Friday, December 11, 2015

The Deal of the Art

Long ago, a co-worker described modern art as basically a way for elites to demonstrate (to themselves) their superiority over the masses by professing to like crap and ascribing deep meaning to it.

I've always had a sneaking admiration for the so-called artists for their ability to essentially scam these elites by charging half a million bucks for a blue dot on an orange field or a dingy handkerchief with their own mucus in it placed on a plate.


For the elites, it's money well spent to confirm their superiority:

The art world is run like a banana republic. It’s structured into highly stratified classes. On top, a few plutocratic overlords, catered to by bureaucracies of remora-like functionaries and lackeys, holding sway over struggling supplicant masses of creative hopefuls, all theoretically revolving around the production and presentation of the product Art.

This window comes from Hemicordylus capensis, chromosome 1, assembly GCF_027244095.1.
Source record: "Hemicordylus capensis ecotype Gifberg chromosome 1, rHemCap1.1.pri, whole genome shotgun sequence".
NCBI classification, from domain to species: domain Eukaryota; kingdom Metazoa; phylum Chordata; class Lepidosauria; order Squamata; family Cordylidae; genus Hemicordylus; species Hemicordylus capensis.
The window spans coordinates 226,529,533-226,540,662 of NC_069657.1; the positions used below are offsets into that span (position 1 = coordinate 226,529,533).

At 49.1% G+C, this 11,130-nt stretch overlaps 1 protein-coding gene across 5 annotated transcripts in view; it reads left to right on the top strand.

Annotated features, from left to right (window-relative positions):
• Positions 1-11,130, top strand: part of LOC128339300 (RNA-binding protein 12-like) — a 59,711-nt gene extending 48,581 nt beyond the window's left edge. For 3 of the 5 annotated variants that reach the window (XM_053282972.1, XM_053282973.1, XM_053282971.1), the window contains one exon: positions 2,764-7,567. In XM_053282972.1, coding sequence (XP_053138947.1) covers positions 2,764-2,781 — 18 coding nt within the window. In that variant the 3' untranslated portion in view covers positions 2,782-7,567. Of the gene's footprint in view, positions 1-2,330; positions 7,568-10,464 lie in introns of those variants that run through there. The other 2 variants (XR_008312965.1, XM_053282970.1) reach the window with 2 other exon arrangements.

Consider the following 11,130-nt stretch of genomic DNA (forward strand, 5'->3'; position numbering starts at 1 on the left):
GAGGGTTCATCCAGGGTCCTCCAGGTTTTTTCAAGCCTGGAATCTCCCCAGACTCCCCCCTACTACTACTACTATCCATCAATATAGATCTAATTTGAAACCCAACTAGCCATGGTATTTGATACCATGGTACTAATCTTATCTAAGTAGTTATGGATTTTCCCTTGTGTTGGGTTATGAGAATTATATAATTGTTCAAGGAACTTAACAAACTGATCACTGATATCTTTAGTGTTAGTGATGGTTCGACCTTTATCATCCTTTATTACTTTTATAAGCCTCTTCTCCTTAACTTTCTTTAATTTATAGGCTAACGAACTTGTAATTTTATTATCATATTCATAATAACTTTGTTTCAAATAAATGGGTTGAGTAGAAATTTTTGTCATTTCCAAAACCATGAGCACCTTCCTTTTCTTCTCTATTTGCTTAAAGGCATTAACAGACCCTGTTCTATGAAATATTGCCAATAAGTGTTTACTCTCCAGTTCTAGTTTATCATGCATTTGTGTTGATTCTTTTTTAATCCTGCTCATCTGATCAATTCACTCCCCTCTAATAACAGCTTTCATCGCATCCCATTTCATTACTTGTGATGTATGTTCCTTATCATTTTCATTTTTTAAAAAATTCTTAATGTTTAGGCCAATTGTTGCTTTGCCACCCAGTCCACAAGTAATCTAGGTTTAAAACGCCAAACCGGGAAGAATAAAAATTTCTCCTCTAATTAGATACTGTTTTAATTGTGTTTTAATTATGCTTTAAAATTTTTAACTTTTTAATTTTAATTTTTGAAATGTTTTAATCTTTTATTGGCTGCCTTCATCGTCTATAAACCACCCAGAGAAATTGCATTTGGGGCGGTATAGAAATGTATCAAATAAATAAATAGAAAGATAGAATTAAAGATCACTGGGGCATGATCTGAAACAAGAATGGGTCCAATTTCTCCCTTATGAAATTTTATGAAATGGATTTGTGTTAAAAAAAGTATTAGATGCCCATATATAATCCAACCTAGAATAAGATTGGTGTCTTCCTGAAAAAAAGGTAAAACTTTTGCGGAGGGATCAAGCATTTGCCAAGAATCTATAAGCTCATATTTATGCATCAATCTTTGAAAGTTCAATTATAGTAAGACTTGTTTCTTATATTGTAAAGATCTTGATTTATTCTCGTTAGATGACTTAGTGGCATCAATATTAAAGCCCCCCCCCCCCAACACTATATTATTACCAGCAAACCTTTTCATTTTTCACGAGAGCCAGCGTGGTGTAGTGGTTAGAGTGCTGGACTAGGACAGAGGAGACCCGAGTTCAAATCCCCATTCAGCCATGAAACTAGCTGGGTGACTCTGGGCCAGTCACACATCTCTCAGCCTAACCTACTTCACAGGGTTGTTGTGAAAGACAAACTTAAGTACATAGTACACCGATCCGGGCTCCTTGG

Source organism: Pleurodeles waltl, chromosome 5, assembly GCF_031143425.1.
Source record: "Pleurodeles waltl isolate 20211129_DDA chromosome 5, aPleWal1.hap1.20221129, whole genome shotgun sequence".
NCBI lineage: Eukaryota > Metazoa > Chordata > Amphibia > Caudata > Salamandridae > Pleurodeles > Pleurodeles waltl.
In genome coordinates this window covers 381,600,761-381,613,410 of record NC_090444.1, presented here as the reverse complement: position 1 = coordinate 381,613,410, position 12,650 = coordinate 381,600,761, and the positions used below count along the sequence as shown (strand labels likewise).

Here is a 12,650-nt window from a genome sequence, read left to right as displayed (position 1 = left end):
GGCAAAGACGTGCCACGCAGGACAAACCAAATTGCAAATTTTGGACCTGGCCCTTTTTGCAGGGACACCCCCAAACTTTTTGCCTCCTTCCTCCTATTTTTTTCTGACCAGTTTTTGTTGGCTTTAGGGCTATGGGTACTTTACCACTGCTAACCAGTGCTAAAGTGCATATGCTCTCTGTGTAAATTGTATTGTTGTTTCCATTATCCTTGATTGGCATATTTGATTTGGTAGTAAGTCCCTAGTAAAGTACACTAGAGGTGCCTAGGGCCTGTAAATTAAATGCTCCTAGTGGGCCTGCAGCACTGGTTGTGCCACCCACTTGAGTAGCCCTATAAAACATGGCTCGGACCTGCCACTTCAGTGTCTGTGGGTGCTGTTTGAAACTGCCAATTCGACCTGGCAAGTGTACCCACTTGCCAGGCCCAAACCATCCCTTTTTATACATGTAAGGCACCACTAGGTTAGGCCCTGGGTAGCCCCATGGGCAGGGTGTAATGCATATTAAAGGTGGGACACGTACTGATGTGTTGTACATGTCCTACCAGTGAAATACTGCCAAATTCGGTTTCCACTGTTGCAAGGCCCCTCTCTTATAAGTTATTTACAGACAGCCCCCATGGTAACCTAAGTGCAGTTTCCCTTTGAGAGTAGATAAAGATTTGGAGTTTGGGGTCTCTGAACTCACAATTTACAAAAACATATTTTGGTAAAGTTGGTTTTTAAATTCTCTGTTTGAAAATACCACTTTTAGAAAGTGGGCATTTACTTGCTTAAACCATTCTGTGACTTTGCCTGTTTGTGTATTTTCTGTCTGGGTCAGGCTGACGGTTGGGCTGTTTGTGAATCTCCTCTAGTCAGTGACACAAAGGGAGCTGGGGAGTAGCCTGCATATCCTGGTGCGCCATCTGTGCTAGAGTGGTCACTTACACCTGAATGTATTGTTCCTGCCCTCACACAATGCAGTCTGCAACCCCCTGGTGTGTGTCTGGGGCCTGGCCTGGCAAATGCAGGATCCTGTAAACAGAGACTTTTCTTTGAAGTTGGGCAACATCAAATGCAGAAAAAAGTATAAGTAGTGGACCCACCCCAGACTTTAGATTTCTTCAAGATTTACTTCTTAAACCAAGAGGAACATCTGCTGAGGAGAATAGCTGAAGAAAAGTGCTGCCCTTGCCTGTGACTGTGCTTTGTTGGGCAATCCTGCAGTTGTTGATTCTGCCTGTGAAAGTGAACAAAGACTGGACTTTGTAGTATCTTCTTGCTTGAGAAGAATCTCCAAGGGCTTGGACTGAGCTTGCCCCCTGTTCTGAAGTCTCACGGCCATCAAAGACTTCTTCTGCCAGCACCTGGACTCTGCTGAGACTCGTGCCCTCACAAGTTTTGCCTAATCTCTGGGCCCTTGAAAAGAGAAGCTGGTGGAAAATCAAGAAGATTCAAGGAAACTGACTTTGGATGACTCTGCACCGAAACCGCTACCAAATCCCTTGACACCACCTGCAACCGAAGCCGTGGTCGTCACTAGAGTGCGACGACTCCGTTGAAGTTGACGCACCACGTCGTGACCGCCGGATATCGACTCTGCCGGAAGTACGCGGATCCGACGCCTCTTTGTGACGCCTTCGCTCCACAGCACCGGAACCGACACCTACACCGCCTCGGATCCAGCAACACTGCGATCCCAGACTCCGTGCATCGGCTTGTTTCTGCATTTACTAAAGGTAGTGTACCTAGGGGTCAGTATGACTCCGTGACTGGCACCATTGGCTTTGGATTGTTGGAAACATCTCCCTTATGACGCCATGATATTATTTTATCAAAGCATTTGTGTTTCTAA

The focus of the rulers is not on the art itself. Their purpose is assimilate status, influence and power. Art is just a vehicle for their self-importance. To gain the favor of their masters, opportunistic followers are made to understand to advance anywhere within this system, certain rules must be obeyed, or certain criteria met.

Which is rather pathetic, really.

Do read it all.

Or you can watch this episode of Bosom Buddies ("How Great Thou Art").

"It's the flag of Japan!" is a priceless line that fully explains the whole modern art phenomenon.